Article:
Many methods and theories, such as: Multiculturalism, "multicultural awareness," "cultural appropriateness," and "cultural compatibility," are concerned with tolerance and acceptance of diverse students and the challenges of accessibility to resources and learning opportunities in school. These approaches do not go far enough toward the transformation of society and schooling, according to the proponents of cultural relevance and responsiveness. Culturally relevant and responsive pedagogy goes further in its focus on participatory social action towards social transformation. In contrast to methods that treat culture as a characteristic of "us" versus "them," cultural responsiveness and relevance promotes the idea that society and communities are interdependent and made better when all of us are included in the discussions, solutions, and visioning of the future.

Data on the disproportionate representation of groups in special education [2], and those with language differences [3]for example, are signs that the educational system is "out of balance" and is treating one group as a "them." Cultural responsiveness in teaching, leading the school, and engagement in the community requires taking an active inquiring role in examining these sorts of data and taking action based on the data.

Cultural responsiveness as an educational systems change agenda, calls attention to the needs of all children, especially to lift up, recognize and value those whose culture is NOT the dominant one in "schooling as we know it;" and urges teacher education programs to teach and prepare their student-teachers for working in diverse classrooms. Principals can learn to coach teachers in culturally responsive practices and can access free public resources such as those at LeadScape, developed with support from the U.S. Department of Education, to engage in the needed changes.

A leading scholar in culturally relevant teaching Geneva Gay states, "The validation, information, and pride it generates are both psychologically and intellectually liberating."[4]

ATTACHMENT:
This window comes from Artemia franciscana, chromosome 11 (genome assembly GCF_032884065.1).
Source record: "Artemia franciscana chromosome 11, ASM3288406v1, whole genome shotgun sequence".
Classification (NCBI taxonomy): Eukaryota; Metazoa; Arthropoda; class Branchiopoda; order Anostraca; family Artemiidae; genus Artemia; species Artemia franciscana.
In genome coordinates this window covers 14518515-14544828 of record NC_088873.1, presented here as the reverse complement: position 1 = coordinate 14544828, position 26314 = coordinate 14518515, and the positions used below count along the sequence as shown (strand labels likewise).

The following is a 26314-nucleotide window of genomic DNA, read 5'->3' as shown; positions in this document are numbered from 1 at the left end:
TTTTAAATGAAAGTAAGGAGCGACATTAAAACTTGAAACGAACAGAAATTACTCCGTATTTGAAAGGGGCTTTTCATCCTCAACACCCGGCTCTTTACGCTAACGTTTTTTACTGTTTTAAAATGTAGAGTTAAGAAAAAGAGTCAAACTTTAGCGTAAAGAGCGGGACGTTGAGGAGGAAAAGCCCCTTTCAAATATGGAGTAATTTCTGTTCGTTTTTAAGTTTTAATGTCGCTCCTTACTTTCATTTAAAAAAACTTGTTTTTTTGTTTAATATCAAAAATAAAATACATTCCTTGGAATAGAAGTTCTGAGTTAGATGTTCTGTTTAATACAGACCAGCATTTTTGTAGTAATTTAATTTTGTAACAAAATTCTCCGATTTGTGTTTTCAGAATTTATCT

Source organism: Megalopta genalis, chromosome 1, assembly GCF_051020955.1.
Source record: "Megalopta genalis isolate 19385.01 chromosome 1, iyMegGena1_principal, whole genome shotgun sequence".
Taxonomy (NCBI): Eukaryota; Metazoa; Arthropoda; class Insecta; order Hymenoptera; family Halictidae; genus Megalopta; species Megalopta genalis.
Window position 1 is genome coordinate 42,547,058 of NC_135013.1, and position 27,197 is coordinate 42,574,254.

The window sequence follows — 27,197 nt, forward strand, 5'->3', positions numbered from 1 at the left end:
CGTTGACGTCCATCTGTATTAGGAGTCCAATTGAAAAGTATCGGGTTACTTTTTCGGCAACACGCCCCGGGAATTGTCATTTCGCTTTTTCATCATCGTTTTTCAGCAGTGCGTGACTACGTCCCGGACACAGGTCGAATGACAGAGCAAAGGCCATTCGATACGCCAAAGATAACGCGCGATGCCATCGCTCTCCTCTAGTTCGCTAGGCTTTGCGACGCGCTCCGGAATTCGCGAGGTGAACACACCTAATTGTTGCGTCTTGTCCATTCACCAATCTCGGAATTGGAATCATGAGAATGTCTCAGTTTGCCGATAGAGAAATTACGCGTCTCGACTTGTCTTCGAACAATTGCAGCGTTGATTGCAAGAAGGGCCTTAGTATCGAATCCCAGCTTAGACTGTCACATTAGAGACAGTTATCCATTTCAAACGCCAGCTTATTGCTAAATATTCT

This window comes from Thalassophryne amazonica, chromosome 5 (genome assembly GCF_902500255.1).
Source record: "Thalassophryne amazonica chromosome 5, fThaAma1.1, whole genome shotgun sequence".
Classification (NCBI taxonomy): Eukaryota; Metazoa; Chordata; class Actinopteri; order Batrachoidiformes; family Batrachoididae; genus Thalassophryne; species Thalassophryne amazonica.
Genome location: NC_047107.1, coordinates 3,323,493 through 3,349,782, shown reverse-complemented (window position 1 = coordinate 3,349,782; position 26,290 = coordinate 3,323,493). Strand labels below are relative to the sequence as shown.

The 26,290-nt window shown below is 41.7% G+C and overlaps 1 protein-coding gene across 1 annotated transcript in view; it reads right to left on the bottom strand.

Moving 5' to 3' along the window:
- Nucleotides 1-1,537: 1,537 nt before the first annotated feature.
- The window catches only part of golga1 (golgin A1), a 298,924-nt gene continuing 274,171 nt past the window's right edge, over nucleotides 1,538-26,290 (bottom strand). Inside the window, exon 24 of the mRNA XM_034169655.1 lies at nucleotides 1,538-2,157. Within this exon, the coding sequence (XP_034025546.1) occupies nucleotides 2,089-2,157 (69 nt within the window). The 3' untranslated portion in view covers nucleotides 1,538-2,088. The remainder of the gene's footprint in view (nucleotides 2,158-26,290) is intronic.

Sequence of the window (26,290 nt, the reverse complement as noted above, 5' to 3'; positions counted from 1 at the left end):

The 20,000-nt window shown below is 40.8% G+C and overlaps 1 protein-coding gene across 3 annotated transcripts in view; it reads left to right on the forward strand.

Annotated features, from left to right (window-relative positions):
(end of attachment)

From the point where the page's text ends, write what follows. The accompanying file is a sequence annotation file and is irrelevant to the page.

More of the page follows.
When a culturally relevant teacher is confronted with a situation in which his/her students do not understand a text, because the text's information is so completely removed from their own lives and experiences, the teacher would remove the text and using different examples or materials would teach to the student's knowledge base.


  1. ^ a b Ladson-Billings, Gloria (1994). The Dreamkeepers: Successful Teachers of African American Children. Jossey-Bass Publishing.
  2. ^ Kozleski, E. B. and S. Zion (2006) "Preventing DISPROPORTIONALITY by Strengthening District Policies and Procedures - An Assessment and Strategic Planning Process." National Center for Culturally Responsive Educational Systems (NCCRESt) Volume, DOI:
  3. ^ Artiles, A. J. and B. Harry (2006) "Addressing Culturally and Linguistically Diverse Student Overrepresentation in Special Education: Guidelines for Parents." National Center for Culturally Responsive Educational Systems (NCCRESt) Volume, DOI:
  4. ^ No author identified. Culturally Responsive Teaching

External links

Coffey, Heather (2008). Culturally Relevant Teaching.[1]

No author identified. Culturally Responsive Teaching.[2]

Similar terms include: Culturally Appropriate; Culturally Congruent; Culturally Responsive; and Culturally Compatible